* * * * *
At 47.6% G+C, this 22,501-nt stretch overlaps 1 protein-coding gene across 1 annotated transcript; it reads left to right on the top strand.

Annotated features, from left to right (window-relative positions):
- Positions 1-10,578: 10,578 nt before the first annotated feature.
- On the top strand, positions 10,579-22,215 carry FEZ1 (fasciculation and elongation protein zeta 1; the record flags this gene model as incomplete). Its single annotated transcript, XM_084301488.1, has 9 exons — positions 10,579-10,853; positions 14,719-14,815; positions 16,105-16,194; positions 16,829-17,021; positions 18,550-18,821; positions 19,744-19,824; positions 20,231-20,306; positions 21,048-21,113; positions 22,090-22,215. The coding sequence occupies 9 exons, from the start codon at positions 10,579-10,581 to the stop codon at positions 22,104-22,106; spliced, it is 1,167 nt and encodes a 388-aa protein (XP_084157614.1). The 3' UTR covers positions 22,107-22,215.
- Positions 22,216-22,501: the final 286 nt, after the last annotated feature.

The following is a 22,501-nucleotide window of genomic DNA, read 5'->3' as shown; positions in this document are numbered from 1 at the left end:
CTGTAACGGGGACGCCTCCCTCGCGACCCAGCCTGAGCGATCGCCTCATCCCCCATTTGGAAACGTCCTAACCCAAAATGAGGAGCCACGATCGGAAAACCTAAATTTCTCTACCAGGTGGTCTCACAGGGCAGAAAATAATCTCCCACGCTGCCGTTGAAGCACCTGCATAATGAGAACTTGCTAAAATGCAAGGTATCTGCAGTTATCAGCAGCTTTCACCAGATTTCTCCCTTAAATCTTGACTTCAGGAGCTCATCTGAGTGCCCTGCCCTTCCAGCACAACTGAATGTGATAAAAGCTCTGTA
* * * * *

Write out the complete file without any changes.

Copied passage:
At 47.6% G+C, this 22,501-nt stretch overlaps 1 protein-coding gene across 1 annotated transcript; it reads left to right on the top strand.

Annotated features, from left to right (window-relative positions):
- Positions 1-10,578: 10,578 nt before the first annotated feature.
- On the top strand, positions 10,579-22,215 carry FEZ1 (fasciculation and elongation protein zeta 1; the record flags this gene model as incomplete). Its single annotated transcript, XM_084301488.1, has 9 exons — positions 10,579-10,853; positions 14,719-14,815; positions 16,105-16,194; positions 16,829-17,021; positions 18,550-18,821; positions 19,744-19,824; positions 20,231-20,306; positions 21,048-21,113; positions 22,090-22,215. The coding sequence occupies 9 exons, from the start codon at positions 10,579-10,581 to the stop codon at positions 22,104-22,106; spliced, it is 1,167 nt and encodes a 388-aa protein (XP_084157614.1). The 3' UTR covers positions 22,107-22,215.
- Positions 22,216-22,501: the final 286 nt, after the last annotated feature.

The following is a 22,501-nucleotide window of genomic DNA, read 5'->3' as shown; positions in this document are numbered from 1 at the left end:
CTGTAACGGGGACGCCTCCCTCGCGACCCAGCCTGAGCGATCGCCTCATCCCCCATTTGGAAACGTCCTAACCCAAAATGAGGAGCCACGATCGGAAAACCTAAATTTCTCTACCAGGTGGTCTCACAGGGCAGAAAATAATCTCCCACGCTGCCGTTGAAGCACCTGCATAATGAGAACTTGCTAAAATGCAAGGTATCTGCAGTTATCAGCAGCTTTCACCAGATTTCTCCCTTAAATCTTGACTTCAGGAGCTCATCTGAGTGCCCTGCCCTTCCAGCACAACTGAATGTGATAAAAGCTCTGTA